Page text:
By Regina Conley
John W. Pope Civitas Institute
No one can call themselves “pro-choice” and “pro-woman” and stand in opposition to the Women’s Right to Know Act (House bill 854). This piece of legislation requires that women receive a consultation with a doctor, are given information on alternatives to abortion, offered an ultrasound, and given a 24-hour waiting period before having an abortion.
Nevertheless, this bill has generated a series of protests from the pro-choice crowd with arguments that the legislation violates the doctor/patient relationship, it makes the decision to have an abortion more painful for the woman and it is just one more step towards making abortions more difficult to obtain.
But the arguments stem from a misunderstanding of the current situation for women seeking an abortion. When all the facts are included, this bill is not polarized and does not seek a hidden agenda.
Thirty-two states have already enacted Women’s Right to Know laws and several state courts have declared it constitutional.
This is a bi-partisan gesture that both pro-choice and pro-life camps should favor.
Currently, most women seeking an abortion do not do so through their private family doctors, but rather through abortion clinics where the record of the abortion will be easier to hide. Abortion clinics are not required to have a patient consult with the doctor before scheduling an abortion and many women see the doctor for the first time when they are already on the table. A Woman’s Choice abortion clinic in Raleigh advertises their “same day appointments” and makes sure women know that cash, major credit cards and debit cards are accepted.
I was curious about how much doctor interaction was available to patients seeking an abortion so I called a Woman’s Choice center to schedule the procedure. They informed me that I could come that same day and wouldn’t have to talk to anyone before my appointment; I could be “in and out.”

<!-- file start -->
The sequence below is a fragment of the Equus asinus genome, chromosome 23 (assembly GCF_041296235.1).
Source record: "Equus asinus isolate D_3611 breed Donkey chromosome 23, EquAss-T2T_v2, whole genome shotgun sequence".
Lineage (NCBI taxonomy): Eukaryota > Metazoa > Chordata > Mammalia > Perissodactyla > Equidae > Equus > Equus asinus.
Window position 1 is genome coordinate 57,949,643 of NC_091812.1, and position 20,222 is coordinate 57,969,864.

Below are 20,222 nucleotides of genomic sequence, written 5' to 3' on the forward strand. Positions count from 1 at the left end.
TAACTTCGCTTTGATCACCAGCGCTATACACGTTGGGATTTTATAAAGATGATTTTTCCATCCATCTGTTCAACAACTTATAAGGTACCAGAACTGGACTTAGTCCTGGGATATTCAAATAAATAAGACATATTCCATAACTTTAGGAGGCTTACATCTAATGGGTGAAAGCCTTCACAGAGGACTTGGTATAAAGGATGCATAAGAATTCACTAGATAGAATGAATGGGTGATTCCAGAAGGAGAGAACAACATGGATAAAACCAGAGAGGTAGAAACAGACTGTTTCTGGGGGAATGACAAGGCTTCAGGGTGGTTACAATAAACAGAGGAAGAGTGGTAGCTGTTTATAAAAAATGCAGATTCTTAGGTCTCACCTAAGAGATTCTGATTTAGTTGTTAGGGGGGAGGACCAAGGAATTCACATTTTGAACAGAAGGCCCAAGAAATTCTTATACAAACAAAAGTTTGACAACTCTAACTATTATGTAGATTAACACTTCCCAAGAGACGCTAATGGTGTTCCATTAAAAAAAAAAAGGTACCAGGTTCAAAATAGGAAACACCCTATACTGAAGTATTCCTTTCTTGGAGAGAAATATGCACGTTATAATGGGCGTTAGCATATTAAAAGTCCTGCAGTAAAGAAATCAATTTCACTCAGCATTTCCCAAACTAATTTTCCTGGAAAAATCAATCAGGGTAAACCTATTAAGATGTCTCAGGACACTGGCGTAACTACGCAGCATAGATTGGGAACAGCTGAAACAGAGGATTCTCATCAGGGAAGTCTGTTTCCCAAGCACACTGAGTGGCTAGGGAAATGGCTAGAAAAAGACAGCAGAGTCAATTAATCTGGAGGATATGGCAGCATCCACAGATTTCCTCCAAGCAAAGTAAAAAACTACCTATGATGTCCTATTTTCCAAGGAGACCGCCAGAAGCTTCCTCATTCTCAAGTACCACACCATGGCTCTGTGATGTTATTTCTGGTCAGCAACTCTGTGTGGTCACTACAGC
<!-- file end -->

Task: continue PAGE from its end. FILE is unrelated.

Regardless of your stance on abortion, this is not right. No woman or young girl should be able to have an abortion without a doctor consult. This is a decision and medical procedure that she will live with for the rest of her life; meanwhile abortion clinics treat patients as if they were customers at a drive-thru fast food restaurant.
This bill cannot violate the doctor/patient relationship because there is no doctor/patient relationship to speak of under the typical abortion procedure.
Instead, this bill will ensure that women are given the proper treatment and information as they make a very serious decision — the pain of knowing all the facts about abortion beforehand pales in comparison to the pain of regret from a hasty and uninformed decision.
How many women would reconsider their decision if they knew that a survey conducted in London found that 82 percent of women regretted their abortions?
Or what if they knew there is a waiting list for couples wanting to adopt children with Down syndrome?
Today, women seeking abortion are not presented with a choice. If this bill is passed into law, women will have an informed choice about what to do with their own bodies and no truly “pro-choice” individuals should deny her that right.
Regina Conley is an intern at the John W. Pope Civitas Institute www.nccivitas.org
This op-ed originally appeared in the Wake Weekly and Lincoln Tribune the week of June 20-25. It was posted on the Civitas web site on July 5.
The Christian Action League was given permission to post this op-ed by the John W. Pope Civitas Institute.